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I was in college studying broadcast journalism when the space shuttle Challenger exploded. Seven crew members died that day. One of my enduring memories is coming back to the dorm and being confronted by a student in hysterics over the television coverage, which included constant replays of the explosion.

“You people!” she sobbed.

Astounded, I just shook my head and continued on to my room. I wished later I’d said, “You don’t have to watch this. No one is making you. Turn it off.”

I recall that scene every time there’s a tragedy, and unfortunately, there have been a lot of national tragedies since that day in January 1986. The latest occurred Friday, when a shooter killed 26 people – 20 of them young children – at an elementary school in Newtown, Conn. (He fatally shot his mother before going to the school, and then killed himself after shooting the children and other adults.)

On Friday, I followed the breaking story mostly via social media. Once I found out how many casualties there were, and how many children were involved, I just had to back away from it all. On Saturday morning, I read the main story in The Washington Post and a sidebar about President Obama’s address to the nation with tears in my eyes. That was enough.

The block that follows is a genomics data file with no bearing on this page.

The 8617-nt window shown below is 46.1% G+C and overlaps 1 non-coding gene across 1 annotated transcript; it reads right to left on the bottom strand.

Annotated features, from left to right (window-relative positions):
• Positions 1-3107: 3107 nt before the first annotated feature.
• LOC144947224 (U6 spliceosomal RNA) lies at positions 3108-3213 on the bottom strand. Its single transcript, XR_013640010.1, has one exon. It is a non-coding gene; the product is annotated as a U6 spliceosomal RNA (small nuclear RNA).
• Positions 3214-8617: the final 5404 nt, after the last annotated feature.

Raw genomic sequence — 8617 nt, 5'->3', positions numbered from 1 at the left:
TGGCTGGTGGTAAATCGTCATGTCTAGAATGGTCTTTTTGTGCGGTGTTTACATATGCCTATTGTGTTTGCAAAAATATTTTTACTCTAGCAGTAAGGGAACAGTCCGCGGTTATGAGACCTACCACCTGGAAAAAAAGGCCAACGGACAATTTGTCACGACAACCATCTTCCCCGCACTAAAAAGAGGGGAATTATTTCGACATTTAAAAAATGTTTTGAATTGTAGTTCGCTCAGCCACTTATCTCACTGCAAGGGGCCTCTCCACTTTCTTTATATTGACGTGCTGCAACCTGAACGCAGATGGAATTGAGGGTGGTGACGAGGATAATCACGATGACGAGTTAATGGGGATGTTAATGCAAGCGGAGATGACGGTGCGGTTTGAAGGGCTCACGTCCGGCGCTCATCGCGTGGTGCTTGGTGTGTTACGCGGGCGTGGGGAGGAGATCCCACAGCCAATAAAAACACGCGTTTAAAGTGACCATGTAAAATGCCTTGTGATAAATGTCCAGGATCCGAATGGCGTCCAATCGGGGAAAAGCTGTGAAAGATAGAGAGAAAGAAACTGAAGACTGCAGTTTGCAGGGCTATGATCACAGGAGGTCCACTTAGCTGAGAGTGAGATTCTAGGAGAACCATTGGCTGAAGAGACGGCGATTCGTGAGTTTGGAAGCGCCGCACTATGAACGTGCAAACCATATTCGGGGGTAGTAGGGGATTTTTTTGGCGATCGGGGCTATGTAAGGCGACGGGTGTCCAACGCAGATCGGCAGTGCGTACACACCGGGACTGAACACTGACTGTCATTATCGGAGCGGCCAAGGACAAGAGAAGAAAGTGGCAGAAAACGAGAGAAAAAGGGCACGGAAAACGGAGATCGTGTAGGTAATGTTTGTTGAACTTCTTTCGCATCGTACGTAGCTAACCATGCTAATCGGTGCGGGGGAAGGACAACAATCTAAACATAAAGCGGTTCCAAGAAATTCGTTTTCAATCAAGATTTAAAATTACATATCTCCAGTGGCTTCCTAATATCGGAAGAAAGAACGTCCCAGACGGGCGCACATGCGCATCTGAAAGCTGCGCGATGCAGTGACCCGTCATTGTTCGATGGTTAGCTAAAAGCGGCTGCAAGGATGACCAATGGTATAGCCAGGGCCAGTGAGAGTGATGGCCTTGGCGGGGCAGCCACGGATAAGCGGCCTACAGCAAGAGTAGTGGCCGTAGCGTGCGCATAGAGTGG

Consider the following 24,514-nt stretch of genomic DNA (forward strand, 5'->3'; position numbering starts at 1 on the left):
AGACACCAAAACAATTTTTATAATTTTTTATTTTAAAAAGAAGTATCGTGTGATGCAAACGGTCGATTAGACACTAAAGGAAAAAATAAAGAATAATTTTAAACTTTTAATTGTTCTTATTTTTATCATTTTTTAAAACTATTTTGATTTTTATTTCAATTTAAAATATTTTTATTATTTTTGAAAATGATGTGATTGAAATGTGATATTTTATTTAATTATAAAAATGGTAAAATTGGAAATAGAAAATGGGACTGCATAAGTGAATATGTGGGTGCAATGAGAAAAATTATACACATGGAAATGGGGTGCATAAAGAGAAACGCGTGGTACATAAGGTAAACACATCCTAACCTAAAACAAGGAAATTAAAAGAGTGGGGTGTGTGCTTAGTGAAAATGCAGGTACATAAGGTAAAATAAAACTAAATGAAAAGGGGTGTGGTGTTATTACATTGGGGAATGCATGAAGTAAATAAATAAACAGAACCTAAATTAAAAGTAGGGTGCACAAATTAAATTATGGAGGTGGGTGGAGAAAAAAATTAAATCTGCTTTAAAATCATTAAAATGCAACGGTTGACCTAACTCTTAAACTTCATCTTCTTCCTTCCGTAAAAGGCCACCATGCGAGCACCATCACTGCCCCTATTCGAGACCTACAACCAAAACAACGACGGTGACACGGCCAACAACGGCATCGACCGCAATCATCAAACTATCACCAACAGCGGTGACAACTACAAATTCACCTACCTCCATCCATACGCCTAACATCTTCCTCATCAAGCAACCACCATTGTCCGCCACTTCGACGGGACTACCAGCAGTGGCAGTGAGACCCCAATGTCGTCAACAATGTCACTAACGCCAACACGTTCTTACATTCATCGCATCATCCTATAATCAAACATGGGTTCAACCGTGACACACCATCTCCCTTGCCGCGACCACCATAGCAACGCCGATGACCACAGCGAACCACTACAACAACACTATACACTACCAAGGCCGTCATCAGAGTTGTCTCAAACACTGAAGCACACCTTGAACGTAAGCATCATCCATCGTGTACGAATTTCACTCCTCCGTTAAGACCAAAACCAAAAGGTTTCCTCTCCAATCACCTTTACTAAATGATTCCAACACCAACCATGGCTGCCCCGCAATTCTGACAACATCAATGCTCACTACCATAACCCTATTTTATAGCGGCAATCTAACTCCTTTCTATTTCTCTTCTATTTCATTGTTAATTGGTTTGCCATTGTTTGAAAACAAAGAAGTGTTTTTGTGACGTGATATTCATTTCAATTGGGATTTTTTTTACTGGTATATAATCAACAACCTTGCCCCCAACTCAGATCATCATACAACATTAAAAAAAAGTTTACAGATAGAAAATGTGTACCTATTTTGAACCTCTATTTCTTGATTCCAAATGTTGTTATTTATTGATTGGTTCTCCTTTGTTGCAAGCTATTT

The first media-bashing post appeared in my social media feed not long after I put down the paper. Others soon followed. And again, I find myself wanting to say, “Turn it off.”

This time, I also want to say a few words in defense of journalists, particularly those who work for newspapers. The reporters and photographers I know don’t approach such stories with intentions of sharing misinformation or glorifying perpetrators. This type of coverage is the toughest, most anguish-inducing part of the job. In the frantic atmosphere of breaking news, journalists sometimes get things wrong. When they do, they move quickly to correct them. And they are hardest on themselves when they make mistakes. Keep an eye on JimRomenesko.com in the coming days and you’ll see what I mean.

Most of all, journalists are human. The ones I know cover tragedies with compassion, sensitivity and respect for the people involved. They aren’t thinking about selling a few more newspapers or getting a few more page hits or seeing how many likes, shares and retweets they generate. They’re thinking about bringing the news to you.